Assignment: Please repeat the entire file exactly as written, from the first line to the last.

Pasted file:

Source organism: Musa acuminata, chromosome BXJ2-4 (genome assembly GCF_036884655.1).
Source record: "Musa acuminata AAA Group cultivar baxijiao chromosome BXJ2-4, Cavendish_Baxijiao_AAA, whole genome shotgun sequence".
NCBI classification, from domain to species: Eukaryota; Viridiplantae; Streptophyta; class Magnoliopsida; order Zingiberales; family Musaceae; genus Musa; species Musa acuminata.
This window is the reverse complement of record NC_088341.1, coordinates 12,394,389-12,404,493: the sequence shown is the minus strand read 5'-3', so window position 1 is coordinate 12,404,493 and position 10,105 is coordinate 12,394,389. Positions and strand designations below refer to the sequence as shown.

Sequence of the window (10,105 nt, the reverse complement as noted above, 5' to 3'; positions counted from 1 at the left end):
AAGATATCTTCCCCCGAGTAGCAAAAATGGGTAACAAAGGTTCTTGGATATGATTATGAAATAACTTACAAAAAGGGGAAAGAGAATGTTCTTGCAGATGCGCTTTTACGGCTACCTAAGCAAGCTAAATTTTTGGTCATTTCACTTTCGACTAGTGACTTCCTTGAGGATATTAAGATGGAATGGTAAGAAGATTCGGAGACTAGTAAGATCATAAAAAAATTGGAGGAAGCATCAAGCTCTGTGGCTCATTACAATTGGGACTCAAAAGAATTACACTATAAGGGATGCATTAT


Source organism: Musa acuminata, chromosome BXJ2-4 (genome assembly GCF_036884655.1).
Source record: "Musa acuminata AAA Group cultivar baxijiao chromosome BXJ2-4, Cavendish_Baxijiao_AAA, whole genome shotgun sequence".
NCBI classification, from domain to species: Eukaryota; Viridiplantae; Streptophyta; class Magnoliopsida; order Zingiberales; family Musaceae; genus Musa; species Musa acuminata.
This window is the reverse complement of record NC_088341.1, coordinates 12,394,389-12,404,493: the sequence shown is the minus strand read 5'-3', so window position 1 is coordinate 12,404,493 and position 10,105 is coordinate 12,394,389. Positions and strand designations below refer to the sequence as shown.

Sequence of the window (10,105 nt, the reverse complement as noted above, 5' to 3'; positions counted from 1 at the left end):
AAGATATCTTCCCCCGAGTAGCAAAAATGGGTAACAAAGGTTCTTGGATATGATTATGAAATAACTTACAAAAAGGGGAAAGAGAATGTTCTTGCAGATGCGCTTTTACGGCTACCTAAGCAAGCTAAATTTTTGGTCATTTCACTTTCGACTAGTGACTTCCTTGAGGATATTAAGATGGAATGGTAAGAAGATTCGGAGACTAGTAAGATCATAAAAAAATTGGAGGAAGCATCAAGCTCTGTGGCTCATTACAATTGGGACTCAAAAGAATTACACTATAAGGGATGCATTAT